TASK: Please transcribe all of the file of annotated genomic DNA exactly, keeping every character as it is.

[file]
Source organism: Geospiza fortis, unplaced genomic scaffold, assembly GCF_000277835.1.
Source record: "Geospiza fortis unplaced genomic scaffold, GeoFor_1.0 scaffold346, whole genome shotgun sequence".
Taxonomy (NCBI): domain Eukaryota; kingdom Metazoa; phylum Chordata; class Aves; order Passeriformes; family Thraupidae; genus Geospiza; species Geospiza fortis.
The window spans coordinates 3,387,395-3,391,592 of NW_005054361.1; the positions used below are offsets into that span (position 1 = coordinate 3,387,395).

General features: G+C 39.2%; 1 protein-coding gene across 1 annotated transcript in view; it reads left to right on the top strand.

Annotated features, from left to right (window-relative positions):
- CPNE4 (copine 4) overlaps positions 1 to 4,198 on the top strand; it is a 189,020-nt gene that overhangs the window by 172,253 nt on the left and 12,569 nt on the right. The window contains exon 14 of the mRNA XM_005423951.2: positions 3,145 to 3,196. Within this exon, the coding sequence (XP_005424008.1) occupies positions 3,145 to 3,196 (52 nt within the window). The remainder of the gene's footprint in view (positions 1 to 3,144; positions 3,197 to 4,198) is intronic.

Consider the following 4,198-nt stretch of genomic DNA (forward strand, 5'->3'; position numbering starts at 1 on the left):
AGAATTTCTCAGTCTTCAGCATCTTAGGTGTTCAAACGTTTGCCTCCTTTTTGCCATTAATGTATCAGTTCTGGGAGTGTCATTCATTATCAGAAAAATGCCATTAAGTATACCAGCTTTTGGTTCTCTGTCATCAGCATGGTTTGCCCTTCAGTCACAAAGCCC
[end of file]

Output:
Source organism: Geospiza fortis, unplaced genomic scaffold, assembly GCF_000277835.1.
Source record: "Geospiza fortis unplaced genomic scaffold, GeoFor_1.0 scaffold346, whole genome shotgun sequence".
Taxonomy (NCBI): domain Eukaryota; kingdom Metazoa; phylum Chordata; class Aves; order Passeriformes; family Thraupidae; genus Geospiza; species Geospiza fortis.
The window spans coordinates 3,387,395-3,391,592 of NW_005054361.1; the positions used below are offsets into that span (position 1 = coordinate 3,387,395).

General features: G+C 39.2%; 1 protein-coding gene across 1 annotated transcript in view; it reads left to right on the top strand.

Annotated features, from left to right (window-relative positions):
- CPNE4 (copine 4) overlaps positions 1 to 4,198 on the top strand; it is a 189,020-nt gene that overhangs the window by 172,253 nt on the left and 12,569 nt on the right. The window contains exon 14 of the mRNA XM_005423951.2: positions 3,145 to 3,196. Within this exon, the coding sequence (XP_005424008.1) occupies positions 3,145 to 3,196 (52 nt within the window). The remainder of the gene's footprint in view (positions 1 to 3,144; positions 3,197 to 4,198) is intronic.

Consider the following 4,198-nt stretch of genomic DNA (forward strand, 5'->3'; position numbering starts at 1 on the left):
AGAATTTCTCAGTCTTCAGCATCTTAGGTGTTCAAACGTTTGCCTCCTTTTTGCCATTAATGTATCAGTTCTGGGAGTGTCATTCATTATCAGAAAAATGCCATTAAGTATACCAGCTTTTGGTTCTCTGTCATCAGCATGGTTTGCCCTTCAGTCACAAAGCCC